Sept. 25, 2022

Luke 16:19-31


There was a rich man who was dressed in purple and fine linen and who feasted sumptuously every day. 20And at his gate lay a poor man named Lazarus, covered with sores, 21who longed to satisfy his hunger with what fell from the rich mans table; even the dogs would come and lick his sores. 22The poor man died and was carried away by the angels to be with Abraham. The rich man also died and was buried. 23In Hades, where he was being tormented, he looked up and saw Abraham far away with Lazarus by his side. 24He called out, Father Abraham, have mercy on me, and send Lazarus to dip the tip of his finger in water and cool my tongue; for I am in agony in these flames.” 25But Abraham said, Child, remember that during your lifetime you received your good things, and Lazarus in like manner evil things; but now he is comforted here, and you are in agony. 26Besides all this, between you and us a great chasm has been fixed, so that those who might want to pass from here to you cannot do so, and no one can cross from there to us.” 27He said, Then, father, I beg you to send him to my fathers house— 28for I have five brothers—that he may warn them, so that they will not also come into this place of torment.” 29Abraham replied, They have Moses and the prophets; they should listen to them.” 30He said, No, father Abraham; but if someone goes to them from the dead, they will repent.” 31He said to him, If they do not listen to Moses and the prophets, neither will they be convinced even if someone rises from the dead.”   


What strikes you or stands out to you about the passage?  What do you notice.  Spend some time thinking about the messages of the scripture reading…


For me it is the rich man’s confounding lack of sight!

In life, the disparity between their conditions had no effect on him.  But, clearly he knew who Lazarus was because there in his horrible after-life he knows Lazarus’ name.

“Send Lazarus!” He says twice!  First, “Send him to quench my thirst.”  Then, “Send him to warn my brothers.”

He simply can’t see Lazarus as more than a servant.

And, why can’t he speak to Lazarus directly?  If Abraham can hear him across the divide then certainly Lazarus can too.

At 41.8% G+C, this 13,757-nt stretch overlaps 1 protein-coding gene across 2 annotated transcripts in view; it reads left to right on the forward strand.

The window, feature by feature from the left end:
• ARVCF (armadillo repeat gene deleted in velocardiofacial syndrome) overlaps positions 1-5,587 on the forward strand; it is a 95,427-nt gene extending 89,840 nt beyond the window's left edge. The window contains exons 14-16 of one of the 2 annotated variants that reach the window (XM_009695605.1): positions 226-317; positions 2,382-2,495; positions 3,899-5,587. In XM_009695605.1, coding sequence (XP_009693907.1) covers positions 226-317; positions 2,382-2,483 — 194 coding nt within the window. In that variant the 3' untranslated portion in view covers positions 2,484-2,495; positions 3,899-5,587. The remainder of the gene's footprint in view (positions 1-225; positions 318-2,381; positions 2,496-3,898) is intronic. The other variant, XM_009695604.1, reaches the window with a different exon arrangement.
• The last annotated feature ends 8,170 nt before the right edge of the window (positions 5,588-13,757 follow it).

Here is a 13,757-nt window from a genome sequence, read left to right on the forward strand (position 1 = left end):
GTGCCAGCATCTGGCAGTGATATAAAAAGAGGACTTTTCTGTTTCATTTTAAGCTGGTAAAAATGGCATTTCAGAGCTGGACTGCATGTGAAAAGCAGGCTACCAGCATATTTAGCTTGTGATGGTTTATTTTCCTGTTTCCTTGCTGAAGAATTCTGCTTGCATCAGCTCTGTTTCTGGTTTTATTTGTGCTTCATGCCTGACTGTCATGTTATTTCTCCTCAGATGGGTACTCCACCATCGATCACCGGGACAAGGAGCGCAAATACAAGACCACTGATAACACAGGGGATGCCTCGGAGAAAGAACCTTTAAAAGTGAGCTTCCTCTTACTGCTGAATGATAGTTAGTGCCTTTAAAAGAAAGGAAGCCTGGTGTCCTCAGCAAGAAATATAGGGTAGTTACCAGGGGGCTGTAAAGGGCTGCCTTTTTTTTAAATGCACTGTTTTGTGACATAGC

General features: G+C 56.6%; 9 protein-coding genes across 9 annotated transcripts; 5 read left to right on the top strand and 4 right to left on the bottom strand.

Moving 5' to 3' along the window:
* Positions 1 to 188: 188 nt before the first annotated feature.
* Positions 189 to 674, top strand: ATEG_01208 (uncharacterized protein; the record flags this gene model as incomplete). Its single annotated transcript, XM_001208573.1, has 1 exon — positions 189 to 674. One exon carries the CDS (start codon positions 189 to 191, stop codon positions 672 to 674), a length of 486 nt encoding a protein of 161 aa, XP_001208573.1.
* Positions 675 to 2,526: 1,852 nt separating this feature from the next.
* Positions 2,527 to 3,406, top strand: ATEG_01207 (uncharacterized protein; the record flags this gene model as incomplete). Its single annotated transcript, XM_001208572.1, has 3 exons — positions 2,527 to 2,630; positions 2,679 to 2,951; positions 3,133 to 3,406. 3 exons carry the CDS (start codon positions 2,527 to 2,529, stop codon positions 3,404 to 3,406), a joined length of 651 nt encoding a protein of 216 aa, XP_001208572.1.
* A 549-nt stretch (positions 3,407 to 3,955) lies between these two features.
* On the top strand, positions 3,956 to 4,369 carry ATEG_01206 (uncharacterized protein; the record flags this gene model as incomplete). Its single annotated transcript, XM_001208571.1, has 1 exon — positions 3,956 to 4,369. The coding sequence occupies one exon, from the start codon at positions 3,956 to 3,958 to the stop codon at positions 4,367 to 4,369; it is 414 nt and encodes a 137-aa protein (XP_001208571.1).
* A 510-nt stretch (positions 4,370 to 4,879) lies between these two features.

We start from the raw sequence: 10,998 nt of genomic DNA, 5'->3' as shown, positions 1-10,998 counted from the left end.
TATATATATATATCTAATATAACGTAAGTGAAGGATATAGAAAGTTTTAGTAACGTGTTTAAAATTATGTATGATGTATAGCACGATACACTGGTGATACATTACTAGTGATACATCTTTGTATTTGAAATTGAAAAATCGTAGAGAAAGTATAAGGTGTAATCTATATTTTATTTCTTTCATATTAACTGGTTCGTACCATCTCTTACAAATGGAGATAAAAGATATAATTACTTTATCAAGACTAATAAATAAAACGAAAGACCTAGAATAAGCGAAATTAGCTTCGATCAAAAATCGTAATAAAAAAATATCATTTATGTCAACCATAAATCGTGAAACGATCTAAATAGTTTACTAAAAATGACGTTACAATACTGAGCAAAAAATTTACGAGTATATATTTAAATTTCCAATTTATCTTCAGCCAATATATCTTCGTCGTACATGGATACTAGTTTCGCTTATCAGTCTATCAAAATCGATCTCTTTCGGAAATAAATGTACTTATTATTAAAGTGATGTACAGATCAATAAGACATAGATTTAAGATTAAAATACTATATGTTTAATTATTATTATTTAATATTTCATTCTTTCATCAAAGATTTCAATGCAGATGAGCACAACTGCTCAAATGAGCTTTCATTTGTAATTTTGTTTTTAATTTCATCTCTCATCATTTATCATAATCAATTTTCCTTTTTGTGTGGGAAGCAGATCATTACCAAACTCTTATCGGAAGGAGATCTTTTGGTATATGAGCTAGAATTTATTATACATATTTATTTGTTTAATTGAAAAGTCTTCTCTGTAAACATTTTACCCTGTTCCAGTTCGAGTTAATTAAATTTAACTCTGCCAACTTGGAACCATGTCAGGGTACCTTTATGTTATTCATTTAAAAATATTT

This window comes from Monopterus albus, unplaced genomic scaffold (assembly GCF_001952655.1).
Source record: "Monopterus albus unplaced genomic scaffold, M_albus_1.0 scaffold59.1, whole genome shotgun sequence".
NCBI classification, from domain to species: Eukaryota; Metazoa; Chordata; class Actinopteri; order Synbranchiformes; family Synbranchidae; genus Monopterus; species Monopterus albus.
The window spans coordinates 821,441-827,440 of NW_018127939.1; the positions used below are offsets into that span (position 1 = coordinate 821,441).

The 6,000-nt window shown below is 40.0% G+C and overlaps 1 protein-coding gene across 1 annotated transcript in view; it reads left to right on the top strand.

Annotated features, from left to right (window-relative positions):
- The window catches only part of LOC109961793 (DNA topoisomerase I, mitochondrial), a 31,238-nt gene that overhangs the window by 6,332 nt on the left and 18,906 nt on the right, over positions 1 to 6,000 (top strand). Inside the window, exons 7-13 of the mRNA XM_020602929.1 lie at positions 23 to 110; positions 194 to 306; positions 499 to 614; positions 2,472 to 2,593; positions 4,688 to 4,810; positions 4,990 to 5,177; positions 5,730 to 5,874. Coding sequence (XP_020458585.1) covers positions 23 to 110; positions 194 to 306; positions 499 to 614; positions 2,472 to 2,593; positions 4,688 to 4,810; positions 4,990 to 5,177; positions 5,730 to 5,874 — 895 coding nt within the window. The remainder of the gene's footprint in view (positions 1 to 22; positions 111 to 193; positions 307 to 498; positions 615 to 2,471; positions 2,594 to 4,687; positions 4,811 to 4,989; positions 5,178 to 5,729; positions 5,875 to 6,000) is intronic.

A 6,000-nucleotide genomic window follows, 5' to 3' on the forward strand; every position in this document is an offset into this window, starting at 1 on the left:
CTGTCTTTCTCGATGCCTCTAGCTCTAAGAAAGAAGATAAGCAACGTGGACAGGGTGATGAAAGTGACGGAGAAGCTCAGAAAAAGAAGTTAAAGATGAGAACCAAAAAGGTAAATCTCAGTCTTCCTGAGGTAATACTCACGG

My guess is that it’s probably because he spent a whole life not acknowledging Lazarus.  The chasm between them is insurmountable because the rich man has built it that way!

The passage has me thinking: What is it that would enable the rich man to see Lazarus for the human being that he is?

Luke spends a lot of time talking about money – all the parables of the last few weeks have touched upon it in one way or another – probably because then, like now, the impulse to orient our lives around its gain was strong.  If you are driven primarily by wealth, and the world you occupy is organized around its accumulation you may succeed in becoming rich, but what will you sacrifice?

Will you turn into the kind of person who is numb to the needs of others?

Will you be blind to the help you’ve had along the way?

Will you think of yourself as self-made and will you expect others to measure up to your standard?

Will you have room in your world for something more than your own interests?

So, in part the passage has me thinking about the forces that shape us.  In the rich man’s case wealth blinds him and even hell can’t force him to see.  And again, I wonder, what might make him see?

One answer that comes to mind is community.  I think we’re more effected by our communities and the sub-cultures in which we immerse ourselves than we often understand.  Imagine if this rich man were part of a philanthropy club.  Imagine if he met everyday with a bunch of people whose passion it was to give away money to important causes.  Do you think he would have remained blind to Lazarus at his gates?

The real-life community that I keep thinking about is Cometa, which is the fostering village that I told you all about last week (if you were there for our annual meeting.)

Cometa was one of our pilgrimages while on sabbatical, and for me it was by far the most powerful one.

At Cometa they provide homes for families and for children who are awaiting adoption. They make those homes beautiful in simple ways because by surrounding people with beauty they can show people that they matter.  You may remember the picture from last week of their cafeteria, which is more like a dining room with a big U shaped table.  Drilled into each setting is a hole where fresh flowers are placed for decoration.  On the wall behind the base of the U is a painting of Mary pulling a child up to her.  But, the child isn’t Jesus like most “Mary and Child” paintings you see.  The child is one of many, and she’s flanked by children too because as I was told, “Mary is the mother of all.”